Neo Química Arena (Arena Corinthians)
|1,122 (Disabled seats)|
|Clubs||SC Corinthians Paulista|
|Other names||Itaquerão (nickname)|
|Opening game||18/05/2014 (Corinthians - Figueirense, 0-1)|
|Construction||05/2011 - 30/04/2014|
|Cost||BRL 1.15 billion|
|Address||Av. Miguel Inácio Curi, 111, Vila Carmosina, 08295-005 São Paulo, Brazil|
Neo Química Arena – stadium description
Corinthians had been attempting to build a new stadium since late twentieth century, but their four consecutive designs had to be were dropped without going forward. It wasn’t until Brazil was awarded the hosting of 2014 World Cup that the chance became real. Despite FIFA first agreeing on much larger but outdated Morumbi, it was later approved that a new stadium should be built. Shifting from the first one to a new Corinthians stadium was subject to controversy.
Preparatory works at the hills of Itaquera, eastern district with railway depots around, began in May 2011. Already then the stadium was considered at risk of missing delivery deadlines. Financial deadlock and two tragic accidents later on led to massive delays, in excess of 6 months. As a result, despite three test-events in May 2014, the stadium was left unfinished for the 2014 World Cup.
Designed by CDC Arquitetos, the stadium also presented arguable aesthetics and functionality of some features, causing debate before groundbreaking. The sharp, angular form was sometimes criticized, while the roof, hanging over 30 meters over both end stands, turned out ineffective in protecting some of the spectators from elements.
However, the original design made the stadium stand out among all others built for the tournament and in fact among stadiums built around the world. Measuring 267x228x43 meters, the stadium is covered in white cladding – in the west its nontransparent glass, in the east it’s a system of blinds with 3,100sqm LED screen integrated into it, while the remainder is covered with composites.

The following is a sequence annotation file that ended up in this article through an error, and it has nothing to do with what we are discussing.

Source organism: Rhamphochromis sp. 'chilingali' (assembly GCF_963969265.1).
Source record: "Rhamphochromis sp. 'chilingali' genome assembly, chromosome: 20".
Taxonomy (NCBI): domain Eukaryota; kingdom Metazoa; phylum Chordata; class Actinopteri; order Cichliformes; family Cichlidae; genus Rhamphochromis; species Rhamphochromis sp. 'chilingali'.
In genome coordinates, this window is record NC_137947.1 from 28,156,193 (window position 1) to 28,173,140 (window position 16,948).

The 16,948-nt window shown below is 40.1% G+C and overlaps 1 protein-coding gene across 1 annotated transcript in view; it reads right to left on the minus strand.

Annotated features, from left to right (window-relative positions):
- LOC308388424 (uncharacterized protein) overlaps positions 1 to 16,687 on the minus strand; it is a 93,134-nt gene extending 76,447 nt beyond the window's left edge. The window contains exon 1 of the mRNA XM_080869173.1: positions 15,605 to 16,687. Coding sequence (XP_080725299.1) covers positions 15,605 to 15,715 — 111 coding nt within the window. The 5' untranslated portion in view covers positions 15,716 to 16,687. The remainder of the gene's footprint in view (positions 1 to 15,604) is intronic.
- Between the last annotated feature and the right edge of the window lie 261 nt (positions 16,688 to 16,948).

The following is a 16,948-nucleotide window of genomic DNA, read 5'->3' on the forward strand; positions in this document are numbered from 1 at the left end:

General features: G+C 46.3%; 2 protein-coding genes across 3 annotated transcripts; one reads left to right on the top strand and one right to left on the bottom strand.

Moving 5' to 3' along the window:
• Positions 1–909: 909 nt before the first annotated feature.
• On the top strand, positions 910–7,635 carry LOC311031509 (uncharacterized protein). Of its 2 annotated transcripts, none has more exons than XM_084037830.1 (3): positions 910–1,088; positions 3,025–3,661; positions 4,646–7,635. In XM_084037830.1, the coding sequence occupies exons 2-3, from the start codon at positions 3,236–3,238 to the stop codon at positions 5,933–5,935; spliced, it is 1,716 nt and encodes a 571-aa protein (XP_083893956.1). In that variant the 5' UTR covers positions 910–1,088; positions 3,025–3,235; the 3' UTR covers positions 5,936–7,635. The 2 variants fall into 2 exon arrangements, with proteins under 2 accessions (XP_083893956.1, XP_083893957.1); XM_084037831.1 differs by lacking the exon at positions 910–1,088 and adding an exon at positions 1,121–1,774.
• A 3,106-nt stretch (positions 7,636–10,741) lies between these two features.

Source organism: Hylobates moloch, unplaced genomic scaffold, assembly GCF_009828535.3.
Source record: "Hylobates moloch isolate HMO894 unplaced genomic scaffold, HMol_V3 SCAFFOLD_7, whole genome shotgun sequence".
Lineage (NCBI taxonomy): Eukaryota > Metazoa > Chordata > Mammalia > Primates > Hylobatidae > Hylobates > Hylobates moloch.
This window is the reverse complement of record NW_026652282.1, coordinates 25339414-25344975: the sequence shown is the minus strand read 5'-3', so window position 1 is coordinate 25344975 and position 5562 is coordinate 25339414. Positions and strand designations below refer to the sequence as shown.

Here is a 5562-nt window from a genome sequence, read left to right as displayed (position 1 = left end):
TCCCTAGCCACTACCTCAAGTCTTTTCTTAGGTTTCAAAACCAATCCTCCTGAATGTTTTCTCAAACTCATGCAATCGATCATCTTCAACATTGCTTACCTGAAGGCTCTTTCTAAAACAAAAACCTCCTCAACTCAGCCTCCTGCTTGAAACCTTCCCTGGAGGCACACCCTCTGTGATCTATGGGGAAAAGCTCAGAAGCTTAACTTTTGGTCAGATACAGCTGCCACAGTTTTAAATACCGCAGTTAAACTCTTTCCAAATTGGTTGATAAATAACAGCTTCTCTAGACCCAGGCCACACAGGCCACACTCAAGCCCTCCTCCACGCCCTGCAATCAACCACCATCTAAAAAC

Both end stands were left with only one tier and the high roof left a lot of room for expansion. This was used for the World Cup, allowing to add over 20,000 temporary seats. At peak the stands have 9 floors that comprise 3 floors of underground parking, hospitality spaces for up to 10,000 people, club offices, convention centre and all the press infrastructure required. The west grandstand offers 4 large suites (81-84 people) and 85 smaller skyboxes (12-27 people).
The project is considered project, with the majority financed by Corinthians. However, serious allegations accompanied the preferential conditions of crediting by the public sector. Early estimates suggested it would consume roughly R$ 820 million, of which 400 million would be federal funding. Final cost isn’t known yet, but is considered to be nearing R$ 1 billion.
Apart from Corinthians games and the 2014 World Cup the stadium was also selected for football part of the 2016 Olympics, also being designed to hold other entertainment events. It wasn't until 2020 that Corinthians managed to seal a naming rights partnership. But once the deal was signed, it's one for 20 long years, during which the venue is known as Neo Química Arena.
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